A new Vatican constitution which permits women to hold high offices in the Church’s bureaucracy has come into force – a further signal that a reformist Pope Francis is determined to leave his mark.
The new document, which has the Latin title Praedicate Evangelium (Proclaim the Gospel), allows lay people, including women, to head dicasteries, the ministries in the Vatican’s governing structure, as well as in the Curia.
These roles were previously reserved for cardinals and archbishops, and thus exclusively for men.
The Pope also placed the Curia more at the service of the bishops in the world.
In the 50-page document, he spoke of a “healthy decentralisation” and of leaving competence to the “shepherds”.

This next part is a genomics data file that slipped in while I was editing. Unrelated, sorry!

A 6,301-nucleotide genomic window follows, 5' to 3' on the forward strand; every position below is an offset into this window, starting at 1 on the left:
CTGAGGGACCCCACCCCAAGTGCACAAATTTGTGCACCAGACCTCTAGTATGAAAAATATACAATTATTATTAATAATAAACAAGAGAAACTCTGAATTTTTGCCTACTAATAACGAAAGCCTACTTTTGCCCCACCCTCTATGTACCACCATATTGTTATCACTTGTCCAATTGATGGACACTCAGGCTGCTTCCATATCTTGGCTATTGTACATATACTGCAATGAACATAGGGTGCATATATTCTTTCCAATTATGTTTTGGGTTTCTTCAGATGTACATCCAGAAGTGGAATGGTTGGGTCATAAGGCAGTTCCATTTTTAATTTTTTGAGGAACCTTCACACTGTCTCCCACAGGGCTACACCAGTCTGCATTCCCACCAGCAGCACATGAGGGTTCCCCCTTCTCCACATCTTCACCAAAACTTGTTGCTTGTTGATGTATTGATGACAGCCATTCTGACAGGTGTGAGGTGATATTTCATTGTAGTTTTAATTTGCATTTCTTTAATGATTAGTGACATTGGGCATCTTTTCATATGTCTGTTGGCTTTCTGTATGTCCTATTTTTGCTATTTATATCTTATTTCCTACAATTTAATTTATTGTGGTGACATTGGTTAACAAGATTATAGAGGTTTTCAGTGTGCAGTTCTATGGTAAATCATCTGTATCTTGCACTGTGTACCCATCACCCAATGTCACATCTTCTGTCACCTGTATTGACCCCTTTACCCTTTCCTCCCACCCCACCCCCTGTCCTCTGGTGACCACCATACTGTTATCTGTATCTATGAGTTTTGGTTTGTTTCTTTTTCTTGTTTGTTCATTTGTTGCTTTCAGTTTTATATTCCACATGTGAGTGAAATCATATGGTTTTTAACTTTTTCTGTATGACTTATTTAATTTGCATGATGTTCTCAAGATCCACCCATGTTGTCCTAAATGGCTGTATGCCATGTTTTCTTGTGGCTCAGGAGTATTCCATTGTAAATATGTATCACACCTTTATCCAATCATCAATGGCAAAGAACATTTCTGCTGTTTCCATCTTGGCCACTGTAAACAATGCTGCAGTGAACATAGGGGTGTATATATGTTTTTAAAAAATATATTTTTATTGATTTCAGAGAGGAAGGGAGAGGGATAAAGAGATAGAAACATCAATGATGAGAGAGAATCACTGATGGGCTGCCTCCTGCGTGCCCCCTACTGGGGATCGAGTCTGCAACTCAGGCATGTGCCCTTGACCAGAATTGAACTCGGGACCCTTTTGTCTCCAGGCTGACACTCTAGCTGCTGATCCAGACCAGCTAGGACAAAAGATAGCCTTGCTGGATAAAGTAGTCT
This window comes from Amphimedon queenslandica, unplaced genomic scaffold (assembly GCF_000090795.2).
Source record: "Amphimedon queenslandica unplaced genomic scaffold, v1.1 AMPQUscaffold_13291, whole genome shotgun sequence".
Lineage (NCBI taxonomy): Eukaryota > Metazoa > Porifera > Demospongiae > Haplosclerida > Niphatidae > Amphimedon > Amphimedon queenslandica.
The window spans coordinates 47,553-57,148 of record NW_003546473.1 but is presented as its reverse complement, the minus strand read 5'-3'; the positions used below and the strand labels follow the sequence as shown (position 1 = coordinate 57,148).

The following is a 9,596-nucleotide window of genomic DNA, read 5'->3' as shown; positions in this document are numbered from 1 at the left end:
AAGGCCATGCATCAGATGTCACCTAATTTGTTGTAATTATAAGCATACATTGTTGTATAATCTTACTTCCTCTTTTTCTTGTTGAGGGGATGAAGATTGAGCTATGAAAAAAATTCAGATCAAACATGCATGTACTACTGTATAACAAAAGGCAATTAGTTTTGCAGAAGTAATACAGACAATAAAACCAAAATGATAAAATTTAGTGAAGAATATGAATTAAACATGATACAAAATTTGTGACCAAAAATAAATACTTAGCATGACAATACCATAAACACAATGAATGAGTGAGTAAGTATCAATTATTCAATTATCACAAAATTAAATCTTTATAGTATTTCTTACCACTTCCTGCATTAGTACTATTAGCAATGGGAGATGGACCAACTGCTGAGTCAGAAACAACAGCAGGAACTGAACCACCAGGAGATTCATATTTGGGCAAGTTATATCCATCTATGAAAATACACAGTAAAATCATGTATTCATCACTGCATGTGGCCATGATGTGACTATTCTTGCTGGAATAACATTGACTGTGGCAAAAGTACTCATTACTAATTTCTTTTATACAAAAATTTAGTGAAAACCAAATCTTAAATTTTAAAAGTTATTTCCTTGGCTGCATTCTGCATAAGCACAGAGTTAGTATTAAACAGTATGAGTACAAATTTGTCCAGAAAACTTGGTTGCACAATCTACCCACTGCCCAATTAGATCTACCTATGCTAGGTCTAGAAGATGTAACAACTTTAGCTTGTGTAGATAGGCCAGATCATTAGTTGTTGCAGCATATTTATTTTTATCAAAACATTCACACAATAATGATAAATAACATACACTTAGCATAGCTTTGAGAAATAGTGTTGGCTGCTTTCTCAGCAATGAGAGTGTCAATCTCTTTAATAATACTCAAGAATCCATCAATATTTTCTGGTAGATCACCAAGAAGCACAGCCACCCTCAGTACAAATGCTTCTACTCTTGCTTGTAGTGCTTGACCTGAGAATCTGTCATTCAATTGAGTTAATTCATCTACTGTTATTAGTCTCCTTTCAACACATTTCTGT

The document appeared unannounced on March 19 this year, but it had been expected for some time. A council had been working on it for years.
The new constitution replaced Pope John Paul II’s 1988 order “Pastor Bonus” (The Good Shepherd), which had been in force until then.
Pope Francis also re-organised the councils, congregations and dicasteries and unified their names. They now all come under the category of dicastery.